What are my options if my citizenship application is refused?

Vimal Sivakumar
Published: February 27, 2024

Applicants for Canadian citizenship can either reapply or request a judicial review from the Federal Court of Canada if their citizenship application is refused by Immigration, Refugees and Citizenship Canada (IRCC).

In 2023, over “354,000 people became Canadian citizens in more than 3,000 citizenship ceremonies [conducted] across the country.” This is according to data released by IRCC.

Although this number represents a small downturn from 2022 – a year in which slightly more than 375,000 foreign nationals became Canadian citizens – the number of people transitioning to Canadian citizenship has notably surged over the last four years.

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In fact, in 2019, this figure was just 254,513, meaning that the number of new Canadian citizens in 2023 was roughly 39% higher than four years before then.

More: Click here for more on the number of new Canadian citizens in 2023, including what IRCC is doing to reduce its backlog of citizenship applications and additional information on pathways from permanent residence to citizenship in Canada.

Despite the growing number of foreign nationals transitioning to Canadian citizenship in recent years, it is still possible for many applicants to have their citizenship applications refused by IRCC. If this happens, applicants have two options:

Option 1: Reapply for Canadian citizenship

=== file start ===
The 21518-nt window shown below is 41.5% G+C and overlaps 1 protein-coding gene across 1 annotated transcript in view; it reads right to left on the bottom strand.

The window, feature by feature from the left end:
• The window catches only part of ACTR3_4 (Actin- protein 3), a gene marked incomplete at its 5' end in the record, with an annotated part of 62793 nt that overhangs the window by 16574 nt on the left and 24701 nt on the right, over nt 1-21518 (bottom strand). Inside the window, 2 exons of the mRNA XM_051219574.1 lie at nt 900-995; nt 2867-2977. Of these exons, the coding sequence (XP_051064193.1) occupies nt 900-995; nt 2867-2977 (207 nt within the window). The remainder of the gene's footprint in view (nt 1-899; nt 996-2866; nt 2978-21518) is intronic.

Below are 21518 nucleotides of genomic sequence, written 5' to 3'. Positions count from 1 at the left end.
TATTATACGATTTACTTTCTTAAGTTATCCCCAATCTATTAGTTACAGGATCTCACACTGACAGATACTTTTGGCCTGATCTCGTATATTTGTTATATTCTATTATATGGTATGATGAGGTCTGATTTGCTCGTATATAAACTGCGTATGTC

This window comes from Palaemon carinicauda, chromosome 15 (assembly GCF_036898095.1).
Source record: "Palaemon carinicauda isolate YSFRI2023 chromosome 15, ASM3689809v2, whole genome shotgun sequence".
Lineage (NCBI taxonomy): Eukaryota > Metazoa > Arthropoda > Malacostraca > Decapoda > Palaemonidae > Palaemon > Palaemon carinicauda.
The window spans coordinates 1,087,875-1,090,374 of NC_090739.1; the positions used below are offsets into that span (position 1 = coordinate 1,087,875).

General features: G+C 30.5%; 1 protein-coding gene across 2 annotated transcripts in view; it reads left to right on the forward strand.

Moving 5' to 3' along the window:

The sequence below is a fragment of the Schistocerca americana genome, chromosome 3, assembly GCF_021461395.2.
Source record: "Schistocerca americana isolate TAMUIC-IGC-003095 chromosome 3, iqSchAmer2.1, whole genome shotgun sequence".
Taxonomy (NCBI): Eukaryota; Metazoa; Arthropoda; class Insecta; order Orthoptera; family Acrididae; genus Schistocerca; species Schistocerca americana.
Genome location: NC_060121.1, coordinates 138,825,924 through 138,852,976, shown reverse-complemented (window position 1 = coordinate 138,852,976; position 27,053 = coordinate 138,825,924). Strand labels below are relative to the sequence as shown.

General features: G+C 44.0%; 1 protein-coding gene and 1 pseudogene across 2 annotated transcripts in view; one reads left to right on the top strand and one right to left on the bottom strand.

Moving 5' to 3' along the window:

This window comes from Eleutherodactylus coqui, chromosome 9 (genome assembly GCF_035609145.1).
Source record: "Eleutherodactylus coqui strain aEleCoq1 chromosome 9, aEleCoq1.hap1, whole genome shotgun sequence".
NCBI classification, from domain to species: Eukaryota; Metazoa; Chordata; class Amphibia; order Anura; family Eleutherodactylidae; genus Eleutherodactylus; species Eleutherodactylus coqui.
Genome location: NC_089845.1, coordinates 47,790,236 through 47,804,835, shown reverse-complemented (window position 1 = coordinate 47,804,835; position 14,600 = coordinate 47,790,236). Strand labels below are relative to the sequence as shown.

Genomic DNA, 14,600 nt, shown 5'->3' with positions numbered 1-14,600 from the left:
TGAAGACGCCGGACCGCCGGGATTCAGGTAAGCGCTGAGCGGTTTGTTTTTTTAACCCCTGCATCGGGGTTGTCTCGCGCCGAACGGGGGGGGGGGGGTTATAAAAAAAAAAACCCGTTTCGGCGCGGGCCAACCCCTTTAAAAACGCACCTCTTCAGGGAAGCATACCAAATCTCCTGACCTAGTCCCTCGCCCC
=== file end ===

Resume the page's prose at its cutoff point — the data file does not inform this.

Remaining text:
Having a Canadian citizenship application refused by IRCC does not prevent applicants from reapplying should they want to do so. In other words, applicants may immediately reapply for Canadian citizenship if they choose, as there is no waiting period imposed by the federal government.

IRCC clarifies that new citizenship applications must include payment of a new application fee alongside “all required forms and documents.” In addition, Canada’s immigration department cautions applicants to “make sure [they] meet the requirements for Canadian citizenship before [they] reapply.”

Visit this dedicated webpage for more information on applying for Canadian citizenship, including everything from eligibility requirements to the rights and responsibilities of Canadian citizens.

Option 2: Request a Judicial Review

The other option available to applicants is pursuing a judicial review of the decision from the Federal Court of Canada. Refused citizenship applicants have 30 days “from the date [indicated] on the refusal letter to apply” for a judicial review.

Note: IRCC clarifies that pursuing a judicial review “is not an appeal of the decision.”

Getting a judicial review on a citizenship application refusal is a two-step process that begins with applying for leave.

IRCC notes that “leave”, in this context, means “permission” to have a matter heard by the Court at an oral hearing.

To succeed in this first stage, according to IRCC, “the applicant must satisfy the Court that the application [for their judicial review] raises” either “a serious issue [or] an arguable issue upon which the application might succeed.”

At this time, one of two things will generally occur. Either the Federal Court judge will deny the application for leave, or the judge will grant “leave to commence an application for judicial review.”

In the first scenario, where the application for leave is denied, IRCC notes that the applicant will have their application dismissed. The application thus “proceeds no further because there is no right to appeal the Court’s leave decision.”

On the other hand, when leave is granted by a Federal Court judge, “the Court [then sets] a hearing date [as well as certain relevant] timeframes” pertaining to the case. Examples of things that the Court will set a timeline for include dates by which the parties must file their respective arguments and conduct cross-examinations.

Schedule a Free Canadian Citizenship Consultation with the Cohen Immigration Law Firm

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